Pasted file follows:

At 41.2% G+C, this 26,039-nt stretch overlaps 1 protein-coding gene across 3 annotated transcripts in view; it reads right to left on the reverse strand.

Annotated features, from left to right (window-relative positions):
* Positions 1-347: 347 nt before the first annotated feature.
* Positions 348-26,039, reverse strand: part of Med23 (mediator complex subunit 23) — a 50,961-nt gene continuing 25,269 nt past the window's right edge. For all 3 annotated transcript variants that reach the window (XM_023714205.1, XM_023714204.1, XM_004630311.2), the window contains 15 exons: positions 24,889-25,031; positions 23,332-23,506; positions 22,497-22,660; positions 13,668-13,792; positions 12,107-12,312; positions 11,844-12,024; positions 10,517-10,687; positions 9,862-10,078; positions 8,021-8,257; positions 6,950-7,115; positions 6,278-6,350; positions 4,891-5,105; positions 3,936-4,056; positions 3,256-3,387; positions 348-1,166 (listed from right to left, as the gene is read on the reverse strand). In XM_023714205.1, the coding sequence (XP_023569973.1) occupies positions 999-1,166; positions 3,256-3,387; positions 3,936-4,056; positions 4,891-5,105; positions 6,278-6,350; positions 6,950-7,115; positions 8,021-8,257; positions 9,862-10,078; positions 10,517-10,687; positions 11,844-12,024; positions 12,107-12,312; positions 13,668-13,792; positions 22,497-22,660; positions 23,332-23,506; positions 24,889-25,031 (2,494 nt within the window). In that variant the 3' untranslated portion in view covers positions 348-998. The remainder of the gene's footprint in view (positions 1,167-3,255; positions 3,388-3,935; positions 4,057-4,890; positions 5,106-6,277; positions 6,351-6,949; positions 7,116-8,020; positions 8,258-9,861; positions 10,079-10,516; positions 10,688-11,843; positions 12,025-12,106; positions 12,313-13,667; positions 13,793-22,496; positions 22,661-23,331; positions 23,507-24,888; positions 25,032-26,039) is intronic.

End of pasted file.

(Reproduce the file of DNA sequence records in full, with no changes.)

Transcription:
At 41.2% G+C, this 26,039-nt stretch overlaps 1 protein-coding gene across 3 annotated transcripts in view; it reads right to left on the reverse strand.

Annotated features, from left to right (window-relative positions):
* Positions 1-347: 347 nt before the first annotated feature.
* Positions 348-26,039, reverse strand: part of Med23 (mediator complex subunit 23) — a 50,961-nt gene continuing 25,269 nt past the window's right edge. For all 3 annotated transcript variants that reach the window (XM_023714205.1, XM_023714204.1, XM_004630311.2), the window contains 15 exons: positions 24,889-25,031; positions 23,332-23,506; positions 22,497-22,660; positions 13,668-13,792; positions 12,107-12,312; positions 11,844-12,024; positions 10,517-10,687; positions 9,862-10,078; positions 8,021-8,257; positions 6,950-7,115; positions 6,278-6,350; positions 4,891-5,105; positions 3,936-4,056; positions 3,256-3,387; positions 348-1,166 (listed from right to left, as the gene is read on the reverse strand). In XM_023714205.1, the coding sequence (XP_023569973.1) occupies positions 999-1,166; positions 3,256-3,387; positions 3,936-4,056; positions 4,891-5,105; positions 6,278-6,350; positions 6,950-7,115; positions 8,021-8,257; positions 9,862-10,078; positions 10,517-10,687; positions 11,844-12,024; positions 12,107-12,312; positions 13,668-13,792; positions 22,497-22,660; positions 23,332-23,506; positions 24,889-25,031 (2,494 nt within the window). In that variant the 3' untranslated portion in view covers positions 348-998. The remainder of the gene's footprint in view (positions 1,167-3,255; positions 3,388-3,935; positions 4,057-4,890; positions 5,106-6,277; positions 6,351-6,949; positions 7,116-8,020; positions 8,258-9,861; positions 10,079-10,516; positions 10,688-11,843; positions 12,025-12,106; positions 12,313-13,667; positions 13,793-22,496; positions 22,661-23,331; positions 23,507-24,888; positions 25,032-26,039) is intronic.